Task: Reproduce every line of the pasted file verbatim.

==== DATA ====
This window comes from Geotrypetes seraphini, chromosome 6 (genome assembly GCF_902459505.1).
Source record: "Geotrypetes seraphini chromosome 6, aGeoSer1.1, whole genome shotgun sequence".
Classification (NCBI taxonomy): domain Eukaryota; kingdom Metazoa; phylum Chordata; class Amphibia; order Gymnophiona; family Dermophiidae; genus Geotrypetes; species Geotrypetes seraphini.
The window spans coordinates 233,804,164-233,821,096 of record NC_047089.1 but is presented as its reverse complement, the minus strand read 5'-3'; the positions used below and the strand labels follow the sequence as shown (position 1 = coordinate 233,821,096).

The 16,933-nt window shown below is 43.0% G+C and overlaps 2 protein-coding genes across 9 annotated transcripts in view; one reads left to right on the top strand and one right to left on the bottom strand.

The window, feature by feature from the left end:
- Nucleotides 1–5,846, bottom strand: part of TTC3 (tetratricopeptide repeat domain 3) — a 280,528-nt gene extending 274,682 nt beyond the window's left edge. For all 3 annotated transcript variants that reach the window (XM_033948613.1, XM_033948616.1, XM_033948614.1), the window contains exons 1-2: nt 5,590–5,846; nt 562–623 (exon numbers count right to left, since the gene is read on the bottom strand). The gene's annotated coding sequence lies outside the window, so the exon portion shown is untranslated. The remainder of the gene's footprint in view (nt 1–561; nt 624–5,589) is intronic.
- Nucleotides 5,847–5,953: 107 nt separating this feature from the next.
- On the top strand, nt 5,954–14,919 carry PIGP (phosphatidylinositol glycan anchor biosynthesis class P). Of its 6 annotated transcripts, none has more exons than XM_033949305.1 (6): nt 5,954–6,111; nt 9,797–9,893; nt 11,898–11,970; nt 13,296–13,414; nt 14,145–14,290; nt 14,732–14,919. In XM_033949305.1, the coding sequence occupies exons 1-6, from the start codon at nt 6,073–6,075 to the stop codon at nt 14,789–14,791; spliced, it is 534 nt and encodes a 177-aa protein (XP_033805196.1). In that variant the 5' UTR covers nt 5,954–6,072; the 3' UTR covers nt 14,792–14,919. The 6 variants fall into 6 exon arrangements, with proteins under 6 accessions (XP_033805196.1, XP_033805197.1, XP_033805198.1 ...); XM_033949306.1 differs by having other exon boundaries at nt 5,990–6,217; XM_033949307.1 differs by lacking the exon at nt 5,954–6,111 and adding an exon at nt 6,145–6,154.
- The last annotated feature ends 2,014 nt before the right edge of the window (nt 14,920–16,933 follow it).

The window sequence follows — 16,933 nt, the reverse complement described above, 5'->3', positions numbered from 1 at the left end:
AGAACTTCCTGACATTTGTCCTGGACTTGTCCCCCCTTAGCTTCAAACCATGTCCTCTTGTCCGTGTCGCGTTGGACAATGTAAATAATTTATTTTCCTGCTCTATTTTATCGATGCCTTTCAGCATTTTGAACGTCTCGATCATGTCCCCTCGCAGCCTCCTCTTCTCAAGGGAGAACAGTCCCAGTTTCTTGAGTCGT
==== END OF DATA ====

This window comes from Geotrypetes seraphini, chromosome 6 (genome assembly GCF_902459505.1).
Source record: "Geotrypetes seraphini chromosome 6, aGeoSer1.1, whole genome shotgun sequence".
Classification (NCBI taxonomy): domain Eukaryota; kingdom Metazoa; phylum Chordata; class Amphibia; order Gymnophiona; family Dermophiidae; genus Geotrypetes; species Geotrypetes seraphini.
The window spans coordinates 233,804,164-233,821,096 of record NC_047089.1 but is presented as its reverse complement, the minus strand read 5'-3'; the positions used below and the strand labels follow the sequence as shown (position 1 = coordinate 233,821,096).

The 16,933-nt window shown below is 43.0% G+C and overlaps 2 protein-coding genes across 9 annotated transcripts in view; one reads left to right on the top strand and one right to left on the bottom strand.

The window, feature by feature from the left end:
- Nucleotides 1–5,846, bottom strand: part of TTC3 (tetratricopeptide repeat domain 3) — a 280,528-nt gene extending 274,682 nt beyond the window's left edge. For all 3 annotated transcript variants that reach the window (XM_033948613.1, XM_033948616.1, XM_033948614.1), the window contains exons 1-2: nt 5,590–5,846; nt 562–623 (exon numbers count right to left, since the gene is read on the bottom strand). The gene's annotated coding sequence lies outside the window, so the exon portion shown is untranslated. The remainder of the gene's footprint in view (nt 1–561; nt 624–5,589) is intronic.
- Nucleotides 5,847–5,953: 107 nt separating this feature from the next.
- On the top strand, nt 5,954–14,919 carry PIGP (phosphatidylinositol glycan anchor biosynthesis class P). Of its 6 annotated transcripts, none has more exons than XM_033949305.1 (6): nt 5,954–6,111; nt 9,797–9,893; nt 11,898–11,970; nt 13,296–13,414; nt 14,145–14,290; nt 14,732–14,919. In XM_033949305.1, the coding sequence occupies exons 1-6, from the start codon at nt 6,073–6,075 to the stop codon at nt 14,789–14,791; spliced, it is 534 nt and encodes a 177-aa protein (XP_033805196.1). In that variant the 5' UTR covers nt 5,954–6,072; the 3' UTR covers nt 14,792–14,919. The 6 variants fall into 6 exon arrangements, with proteins under 6 accessions (XP_033805196.1, XP_033805197.1, XP_033805198.1 ...); XM_033949306.1 differs by having other exon boundaries at nt 5,990–6,217; XM_033949307.1 differs by lacking the exon at nt 5,954–6,111 and adding an exon at nt 6,145–6,154.
- The last annotated feature ends 2,014 nt before the right edge of the window (nt 14,920–16,933 follow it).

The window sequence follows — 16,933 nt, the reverse complement described above, 5'->3', positions numbered from 1 at the left end:
AGAACTTCCTGACATTTGTCCTGGACTTGTCCCCCCTTAGCTTCAAACCATGTCCTCTTGTCCGTGTCGCGTTGGACAATGTAAATAATTTATTTTCCTGCTCTATTTTATCGATGCCTTTCAGCATTTTGAACGTCTCGATCATGTCCCCTCGCAGCCTCCTCTTCTCAAGGGAGAACAGTCCCAGTTTCTTGAGTCGT